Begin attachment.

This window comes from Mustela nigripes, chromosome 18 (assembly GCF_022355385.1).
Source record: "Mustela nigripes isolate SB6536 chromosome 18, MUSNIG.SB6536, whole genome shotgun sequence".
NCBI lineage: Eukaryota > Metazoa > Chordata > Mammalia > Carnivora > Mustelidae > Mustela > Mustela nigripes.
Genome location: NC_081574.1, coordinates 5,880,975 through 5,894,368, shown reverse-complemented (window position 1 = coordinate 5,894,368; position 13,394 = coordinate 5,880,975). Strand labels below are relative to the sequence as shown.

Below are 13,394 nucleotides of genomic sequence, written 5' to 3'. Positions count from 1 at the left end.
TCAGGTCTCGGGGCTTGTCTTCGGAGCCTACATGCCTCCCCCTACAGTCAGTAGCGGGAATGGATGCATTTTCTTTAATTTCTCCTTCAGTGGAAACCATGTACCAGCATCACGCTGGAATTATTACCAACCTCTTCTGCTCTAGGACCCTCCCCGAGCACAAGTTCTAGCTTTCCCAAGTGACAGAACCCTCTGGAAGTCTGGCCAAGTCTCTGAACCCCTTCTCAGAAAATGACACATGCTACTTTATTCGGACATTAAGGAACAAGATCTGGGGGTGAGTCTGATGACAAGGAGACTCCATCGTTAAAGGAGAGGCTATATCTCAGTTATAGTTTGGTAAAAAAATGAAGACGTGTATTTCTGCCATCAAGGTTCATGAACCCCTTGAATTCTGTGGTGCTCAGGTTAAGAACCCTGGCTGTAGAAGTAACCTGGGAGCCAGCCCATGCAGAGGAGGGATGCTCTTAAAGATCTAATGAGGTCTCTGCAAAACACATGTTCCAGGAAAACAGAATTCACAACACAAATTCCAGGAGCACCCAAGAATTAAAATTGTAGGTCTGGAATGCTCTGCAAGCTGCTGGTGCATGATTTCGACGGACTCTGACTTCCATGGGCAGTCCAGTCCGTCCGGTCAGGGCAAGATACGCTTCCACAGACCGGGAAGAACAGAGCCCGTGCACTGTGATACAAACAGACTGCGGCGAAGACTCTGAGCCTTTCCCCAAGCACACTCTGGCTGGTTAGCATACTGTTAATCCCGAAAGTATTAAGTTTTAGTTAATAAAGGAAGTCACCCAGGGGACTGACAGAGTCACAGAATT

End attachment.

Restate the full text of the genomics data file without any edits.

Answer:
This window comes from Mustela nigripes, chromosome 18 (assembly GCF_022355385.1).
Source record: "Mustela nigripes isolate SB6536 chromosome 18, MUSNIG.SB6536, whole genome shotgun sequence".
NCBI lineage: Eukaryota > Metazoa > Chordata > Mammalia > Carnivora > Mustelidae > Mustela > Mustela nigripes.
Genome location: NC_081574.1, coordinates 5,880,975 through 5,894,368, shown reverse-complemented (window position 1 = coordinate 5,894,368; position 13,394 = coordinate 5,880,975). Strand labels below are relative to the sequence as shown.

Below are 13,394 nucleotides of genomic sequence, written 5' to 3'. Positions count from 1 at the left end.
TCAGGTCTCGGGGCTTGTCTTCGGAGCCTACATGCCTCCCCCTACAGTCAGTAGCGGGAATGGATGCATTTTCTTTAATTTCTCCTTCAGTGGAAACCATGTACCAGCATCACGCTGGAATTATTACCAACCTCTTCTGCTCTAGGACCCTCCCCGAGCACAAGTTCTAGCTTTCCCAAGTGACAGAACCCTCTGGAAGTCTGGCCAAGTCTCTGAACCCCTTCTCAGAAAATGACACATGCTACTTTATTCGGACATTAAGGAACAAGATCTGGGGGTGAGTCTGATGACAAGGAGACTCCATCGTTAAAGGAGAGGCTATATCTCAGTTATAGTTTGGTAAAAAAATGAAGACGTGTATTTCTGCCATCAAGGTTCATGAACCCCTTGAATTCTGTGGTGCTCAGGTTAAGAACCCTGGCTGTAGAAGTAACCTGGGAGCCAGCCCATGCAGAGGAGGGATGCTCTTAAAGATCTAATGAGGTCTCTGCAAAACACATGTTCCAGGAAAACAGAATTCACAACACAAATTCCAGGAGCACCCAAGAATTAAAATTGTAGGTCTGGAATGCTCTGCAAGCTGCTGGTGCATGATTTCGACGGACTCTGACTTCCATGGGCAGTCCAGTCCGTCCGGTCAGGGCAAGATACGCTTCCACAGACCGGGAAGAACAGAGCCCGTGCACTGTGATACAAACAGACTGCGGCGAAGACTCTGAGCCTTTCCCCAAGCACACTCTGGCTGGTTAGCATACTGTTAATCCCGAAAGTATTAAGTTTTAGTTAATAAAGGAAGTCACCCAGGGGACTGACAGAGTCACAGAATT